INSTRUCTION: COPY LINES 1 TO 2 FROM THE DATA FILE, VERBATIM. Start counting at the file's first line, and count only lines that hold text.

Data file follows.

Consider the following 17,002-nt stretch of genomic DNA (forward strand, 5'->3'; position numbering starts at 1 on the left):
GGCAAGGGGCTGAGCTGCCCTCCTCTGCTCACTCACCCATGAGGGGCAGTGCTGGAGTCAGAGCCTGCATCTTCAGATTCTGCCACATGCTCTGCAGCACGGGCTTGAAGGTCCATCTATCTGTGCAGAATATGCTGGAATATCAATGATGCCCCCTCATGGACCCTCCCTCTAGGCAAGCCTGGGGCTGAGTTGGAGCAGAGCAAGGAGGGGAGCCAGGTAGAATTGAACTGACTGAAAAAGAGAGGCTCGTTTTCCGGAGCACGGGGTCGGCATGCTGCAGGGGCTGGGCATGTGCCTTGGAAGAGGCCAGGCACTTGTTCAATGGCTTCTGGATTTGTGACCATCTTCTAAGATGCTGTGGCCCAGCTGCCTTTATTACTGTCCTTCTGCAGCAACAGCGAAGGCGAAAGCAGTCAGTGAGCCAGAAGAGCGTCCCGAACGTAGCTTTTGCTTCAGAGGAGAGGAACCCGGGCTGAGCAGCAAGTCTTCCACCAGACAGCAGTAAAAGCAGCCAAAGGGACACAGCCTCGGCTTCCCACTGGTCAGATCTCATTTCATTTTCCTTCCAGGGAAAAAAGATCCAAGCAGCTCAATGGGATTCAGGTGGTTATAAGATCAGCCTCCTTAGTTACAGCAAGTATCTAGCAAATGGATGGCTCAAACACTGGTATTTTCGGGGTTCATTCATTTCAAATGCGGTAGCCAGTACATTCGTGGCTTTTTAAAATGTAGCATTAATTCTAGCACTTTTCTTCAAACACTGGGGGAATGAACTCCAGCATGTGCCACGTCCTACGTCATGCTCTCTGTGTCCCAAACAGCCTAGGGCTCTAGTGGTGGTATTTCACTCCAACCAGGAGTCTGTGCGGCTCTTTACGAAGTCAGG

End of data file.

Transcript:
Consider the following 17,002-nt stretch of genomic DNA (forward strand, 5'->3'; position numbering starts at 1 on the left):
GGCAAGGGGCTGAGCTGCCCTCCTCTGCTCACTCACCCATGAGGGGCAGTGCTGGAGTCAGAGCCTGCATCTTCAGATTCTGCCACATGCTCTGCAGCACGGGCTTGAAGGTCCATCTATCTGTGCAGAATATGCTGGAATATCAATGATGCCCCCTCATGGACCCTCCCTCTAGGCAAGCCTGGGGCTGAGTTGGAGCAGAGCAAGGAGGGGAGCCAGGTAGAATTGAACTGACTGAAAAAGAGAGGCTCGTTTTCCGGAGCACGGGGTCGGCATGCTGCAGGGGCTGGGCATGTGCCTTGGAAGAGGCCAGGCACTTGTTCAATGGCTTCTGGATTTGTGACCATCTTCTAAGATGCTGTGGCCCAGCTGCCTTTATTACTGTCCTTCTGCAGCAACAGCGAAGGCGAAAGCAGTCAGTGAGCCAGAAGAGCGTCCCGAACGTAGCTTTTGCTTCAGAGGAGAGGAACCCGGGCTGAGCAGCAAGTCTTCCACCAGACAGCAGTAAAAGCAGCCAAAGGGACACAGCCTCGGCTTCCCACTGGTCAGATCTCATTTCATTTTCCTTCCAGGGAAAAAAGATCCAAGCAGCTCAATGGGATTCAGGTGGTTATAAGATCAGCCTCCTTAGTTACAGCAAGTATCTAGCAAATGGATGGCTCAAACACTGGTATTTTCGGGGTTCATTCATTTCAAATGCGGTAGCCAGTACATTCGTGGCTTTTTAAAATGTAGCATTAATTCTAGCACTTTTCTTCAAACACTGGGGGAATGAACTCCAGCATGTGCCACGTCCTACGTCATGCTCTCTGTGTCCCAAACAGCCTAGGGCTCTAGTGGTGGTATTTCACTCCAACCAGGAGTCTGTGCGGCTCTTTACGAAGTCAGG